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IN the most refined states of Europe the inequality of property has risen to an alarming height. Vait numbers of their inhabitants are deprived of almost every accommodation that can render life tolerable or fecure. Their utmost industry fcarcely suffices for their fupport. The women and children lean with an insupportable weight upon the efforts of the man, so that a large family has, in the lower order of life, become a proverbial expression for an uncommon degree of poverty and wretchedness. If sickness, or some of those casualties which are perpetually incident to an active and laborious life, be supper-added to these burdens; the distress is still greater.

It seems to be agreed that in England there is less wretchedness and distress than in most of the kingdoms of the continent. In England the poor's rates amount to the sum of two millions sterling per annum. It has been calculated, that one person in seven of the inhabitants of the country derives at some period of his life assistance from this fund. If to this we add the persons, who, from pride, a fpirit of independence, or the want of a legal fertlement, though in equal distress, receive no fuch alitance, the proportion will be considerably increased.

I lay no stress upon the accuracy of this calculations the general fact is fufficient to give us an idea of the greatness of the evil --Godwin.

REFORMATION. REFORMATION is one of those pieces which must be put at some ditance in order to please. Its greateít favoure love it better in the abftract than in the substance. When any old prejudice of their own, or any interest that they value, is touched, they becomeu fcrupulous, they become captious, and every man has his feparate exception. Some pluck out the black hairs, fome the grey; one point must be given up to one; anocher point mult be yielded to another; nothing is suffered to prevail upon its owá principles; the whole is so fritteredd down, and disjointed, that scarcely a tráce of the 0:iial scheme remains !. Thus, i between the retistance of po cer, and the unsyitematical process of popularity, the infertaker and the undertaking are .booth exposed, and the pror reformer is nou off the stage, both by friends and foes. - Durke.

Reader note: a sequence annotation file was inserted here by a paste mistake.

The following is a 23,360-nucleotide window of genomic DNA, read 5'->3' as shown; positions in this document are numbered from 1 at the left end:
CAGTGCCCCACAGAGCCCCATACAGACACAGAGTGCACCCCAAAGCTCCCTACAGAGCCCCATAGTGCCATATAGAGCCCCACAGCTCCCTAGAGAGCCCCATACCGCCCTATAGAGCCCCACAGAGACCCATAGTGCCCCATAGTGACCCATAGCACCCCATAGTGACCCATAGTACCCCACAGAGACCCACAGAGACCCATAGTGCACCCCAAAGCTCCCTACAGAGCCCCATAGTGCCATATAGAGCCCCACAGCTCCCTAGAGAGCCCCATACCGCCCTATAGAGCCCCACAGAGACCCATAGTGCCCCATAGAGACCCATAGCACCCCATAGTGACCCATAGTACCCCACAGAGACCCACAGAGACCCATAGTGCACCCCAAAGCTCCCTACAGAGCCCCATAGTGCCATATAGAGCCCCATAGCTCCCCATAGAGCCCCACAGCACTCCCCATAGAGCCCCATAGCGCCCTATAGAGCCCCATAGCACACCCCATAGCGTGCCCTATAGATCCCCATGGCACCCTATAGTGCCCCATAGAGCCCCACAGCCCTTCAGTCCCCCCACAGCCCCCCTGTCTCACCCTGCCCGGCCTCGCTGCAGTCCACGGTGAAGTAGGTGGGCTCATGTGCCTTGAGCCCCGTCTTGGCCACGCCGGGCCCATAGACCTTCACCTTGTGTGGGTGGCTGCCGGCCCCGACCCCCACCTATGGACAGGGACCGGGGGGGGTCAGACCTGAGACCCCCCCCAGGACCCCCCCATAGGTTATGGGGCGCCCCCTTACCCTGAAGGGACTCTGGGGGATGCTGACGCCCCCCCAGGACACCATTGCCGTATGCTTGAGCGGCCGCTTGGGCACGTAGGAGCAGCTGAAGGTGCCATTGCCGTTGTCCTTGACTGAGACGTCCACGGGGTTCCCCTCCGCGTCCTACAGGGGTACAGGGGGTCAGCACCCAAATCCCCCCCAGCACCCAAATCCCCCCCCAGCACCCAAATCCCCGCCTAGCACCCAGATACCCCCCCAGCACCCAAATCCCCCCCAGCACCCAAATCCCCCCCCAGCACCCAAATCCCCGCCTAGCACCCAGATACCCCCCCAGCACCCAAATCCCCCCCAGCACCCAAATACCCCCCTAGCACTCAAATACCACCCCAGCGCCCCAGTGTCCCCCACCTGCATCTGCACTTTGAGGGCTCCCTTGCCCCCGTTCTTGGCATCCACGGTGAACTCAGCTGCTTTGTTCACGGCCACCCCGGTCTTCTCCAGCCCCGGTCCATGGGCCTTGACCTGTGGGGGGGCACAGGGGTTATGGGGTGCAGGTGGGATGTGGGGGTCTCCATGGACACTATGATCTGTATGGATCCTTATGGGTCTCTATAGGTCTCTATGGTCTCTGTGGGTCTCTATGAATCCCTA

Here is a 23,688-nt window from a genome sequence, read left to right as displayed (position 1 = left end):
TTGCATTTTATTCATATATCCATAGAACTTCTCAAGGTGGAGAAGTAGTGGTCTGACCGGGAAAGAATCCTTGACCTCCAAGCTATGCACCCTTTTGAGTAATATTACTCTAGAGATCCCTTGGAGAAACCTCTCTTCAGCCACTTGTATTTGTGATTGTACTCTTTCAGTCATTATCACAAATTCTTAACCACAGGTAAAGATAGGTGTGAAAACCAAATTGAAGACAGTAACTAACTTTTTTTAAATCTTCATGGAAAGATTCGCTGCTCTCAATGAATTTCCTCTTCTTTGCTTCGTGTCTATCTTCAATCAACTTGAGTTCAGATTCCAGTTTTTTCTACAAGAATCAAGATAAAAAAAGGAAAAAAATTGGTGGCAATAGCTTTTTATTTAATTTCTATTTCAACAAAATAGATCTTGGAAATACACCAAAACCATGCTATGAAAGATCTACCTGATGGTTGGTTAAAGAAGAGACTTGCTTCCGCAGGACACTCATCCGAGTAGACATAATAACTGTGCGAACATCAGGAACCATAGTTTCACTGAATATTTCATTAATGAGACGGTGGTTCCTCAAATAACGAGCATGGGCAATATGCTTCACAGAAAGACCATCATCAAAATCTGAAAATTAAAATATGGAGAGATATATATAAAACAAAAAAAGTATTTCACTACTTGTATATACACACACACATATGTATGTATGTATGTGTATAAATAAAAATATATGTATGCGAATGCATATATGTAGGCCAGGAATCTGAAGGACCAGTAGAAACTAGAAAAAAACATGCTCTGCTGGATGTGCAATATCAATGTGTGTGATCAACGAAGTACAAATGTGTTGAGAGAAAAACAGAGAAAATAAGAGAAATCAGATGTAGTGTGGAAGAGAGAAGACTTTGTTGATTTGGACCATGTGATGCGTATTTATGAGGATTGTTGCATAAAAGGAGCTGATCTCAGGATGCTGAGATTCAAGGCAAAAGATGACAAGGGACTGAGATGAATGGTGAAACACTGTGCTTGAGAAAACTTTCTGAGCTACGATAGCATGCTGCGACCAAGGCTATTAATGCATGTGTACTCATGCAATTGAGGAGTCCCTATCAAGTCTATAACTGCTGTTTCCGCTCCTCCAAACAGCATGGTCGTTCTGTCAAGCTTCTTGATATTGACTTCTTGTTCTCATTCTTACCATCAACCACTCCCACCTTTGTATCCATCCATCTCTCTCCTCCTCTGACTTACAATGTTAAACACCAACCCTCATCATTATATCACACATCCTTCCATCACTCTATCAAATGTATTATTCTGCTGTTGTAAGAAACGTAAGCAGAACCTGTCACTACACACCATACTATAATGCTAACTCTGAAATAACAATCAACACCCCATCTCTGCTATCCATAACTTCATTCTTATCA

Rofe.-- Rule of Life.-Retrospect of Life.



HOW fair is the rofe! what a beautiful flow'r!

The glory of April and May!
Lut the leaves are beginning to fade in an hour;

And they, wither and die in a day.
Yet the rose has one powerful virtue to boast,

Above all the fiow'rs of the field :
When its leaves are all dead, and fine colours are lost,

Still how sweet a perfume will it yield !
So frail is the youth and the beauty of men,

Tho' they bloon and look gay like the rose :